Jamee Hubbard joined the Department of Biology at the University of Wisconsin-Stevens Point in 2005. Currently, her students are involved in surveying and identifying the mosquitoes of Wisconsin, with a focus on their ecological distribution. She involved a group of undergraduates in a three-year study of the biology of magnolia scale. She works with students who have an interest in insect collection, identification, and curation. Hubbard welcomes the opportunity to work with students who have a variety of interests in insect biology, insect-vectored diseases, and museum curation or identification.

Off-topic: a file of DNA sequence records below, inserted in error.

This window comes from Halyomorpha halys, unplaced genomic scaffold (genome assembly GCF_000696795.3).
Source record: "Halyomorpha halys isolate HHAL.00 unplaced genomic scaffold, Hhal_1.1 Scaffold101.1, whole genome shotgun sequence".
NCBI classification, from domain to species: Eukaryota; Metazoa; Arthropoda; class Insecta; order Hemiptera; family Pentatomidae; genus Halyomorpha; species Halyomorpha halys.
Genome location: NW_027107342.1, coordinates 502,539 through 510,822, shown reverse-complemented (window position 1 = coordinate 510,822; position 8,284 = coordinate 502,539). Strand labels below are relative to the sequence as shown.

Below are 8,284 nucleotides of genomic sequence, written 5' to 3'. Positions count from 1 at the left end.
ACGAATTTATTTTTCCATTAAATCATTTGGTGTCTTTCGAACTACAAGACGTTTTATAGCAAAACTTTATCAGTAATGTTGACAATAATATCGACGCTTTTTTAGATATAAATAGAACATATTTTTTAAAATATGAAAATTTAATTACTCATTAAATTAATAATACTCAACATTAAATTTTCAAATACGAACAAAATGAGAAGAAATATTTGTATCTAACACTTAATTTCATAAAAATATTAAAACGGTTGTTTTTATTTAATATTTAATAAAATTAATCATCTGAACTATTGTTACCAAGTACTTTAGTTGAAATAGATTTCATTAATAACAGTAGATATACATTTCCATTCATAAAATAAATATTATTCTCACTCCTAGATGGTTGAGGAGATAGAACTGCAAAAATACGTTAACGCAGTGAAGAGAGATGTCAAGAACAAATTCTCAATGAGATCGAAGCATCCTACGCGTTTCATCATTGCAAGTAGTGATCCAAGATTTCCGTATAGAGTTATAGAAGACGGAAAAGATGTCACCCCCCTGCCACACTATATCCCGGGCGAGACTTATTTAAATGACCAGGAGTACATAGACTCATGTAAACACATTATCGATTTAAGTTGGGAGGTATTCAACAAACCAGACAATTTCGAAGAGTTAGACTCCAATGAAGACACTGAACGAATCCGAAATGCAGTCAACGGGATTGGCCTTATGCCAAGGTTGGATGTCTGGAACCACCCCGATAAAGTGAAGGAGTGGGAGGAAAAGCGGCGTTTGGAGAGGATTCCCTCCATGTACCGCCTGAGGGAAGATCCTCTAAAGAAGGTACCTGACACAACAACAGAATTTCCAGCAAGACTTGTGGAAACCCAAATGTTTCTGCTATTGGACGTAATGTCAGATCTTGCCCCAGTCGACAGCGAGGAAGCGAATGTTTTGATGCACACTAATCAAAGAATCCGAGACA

In addition to Hubbard’s teaching and research responsibilities, she serves as the curator of the Entomology Collection in the UWSP Natural History Museum.
- insect ecology
- wooded and urban landscapes
- insects of medical and veterinary importance
Mankin, R. W., J. L. Hubbard, and K. L. Flanders. (2007). Acoustic Indicators for Mapping Infestation Probabilities of Soil Invertebrates. J. Econ. Entomol. 100: 790–800.
Trout, R. T., G. C. Brown, M. F. Potter, and J. L. Hubbard. (2007). Efficacy of two pyrethroid insecticides applied as barrier treatments for managing mosquito (Diptera: Culicidae) populations in suburban residential properties. J. Med. Entomol. 44: 470–477.
Hubbard, J. L. and D. A. Potter. (2006). Managing calico scale (Hemiptera: Coccidae) infestations on shade and landscape trees. Arboric. and Urban For. 32(4): 138 – 147.
Hubbard, J. L. and D. A. Potter. (2005). Life history and natural enemy associations of calico scale, Eulecanium cerasorum (Homoptera: Coccidae), in Kentucky. J. Econ. Entomol. 98: 1202–1212.